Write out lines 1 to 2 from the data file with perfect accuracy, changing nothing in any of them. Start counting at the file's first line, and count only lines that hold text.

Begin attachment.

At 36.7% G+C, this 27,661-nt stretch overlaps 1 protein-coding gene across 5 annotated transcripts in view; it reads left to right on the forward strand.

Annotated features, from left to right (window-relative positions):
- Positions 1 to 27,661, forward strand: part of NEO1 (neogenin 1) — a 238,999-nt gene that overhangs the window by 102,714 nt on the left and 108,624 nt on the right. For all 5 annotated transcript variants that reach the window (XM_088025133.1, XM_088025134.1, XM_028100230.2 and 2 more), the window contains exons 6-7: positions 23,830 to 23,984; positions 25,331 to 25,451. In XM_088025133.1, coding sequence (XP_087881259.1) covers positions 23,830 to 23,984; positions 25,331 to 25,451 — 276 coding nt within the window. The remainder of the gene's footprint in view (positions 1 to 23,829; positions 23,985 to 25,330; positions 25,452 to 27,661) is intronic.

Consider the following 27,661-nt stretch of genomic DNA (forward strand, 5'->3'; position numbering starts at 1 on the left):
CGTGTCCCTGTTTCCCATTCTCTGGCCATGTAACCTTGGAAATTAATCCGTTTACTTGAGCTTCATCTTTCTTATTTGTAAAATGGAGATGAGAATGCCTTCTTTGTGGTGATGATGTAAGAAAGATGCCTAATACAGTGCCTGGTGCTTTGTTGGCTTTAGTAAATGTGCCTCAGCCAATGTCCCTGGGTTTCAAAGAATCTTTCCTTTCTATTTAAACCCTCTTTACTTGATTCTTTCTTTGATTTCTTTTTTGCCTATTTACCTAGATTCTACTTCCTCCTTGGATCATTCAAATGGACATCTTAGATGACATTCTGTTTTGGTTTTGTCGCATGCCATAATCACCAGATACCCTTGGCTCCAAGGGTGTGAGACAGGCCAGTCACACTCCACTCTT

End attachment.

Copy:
At 36.7% G+C, this 27,661-nt stretch overlaps 1 protein-coding gene across 5 annotated transcripts in view; it reads left to right on the forward strand.

Annotated features, from left to right (window-relative positions):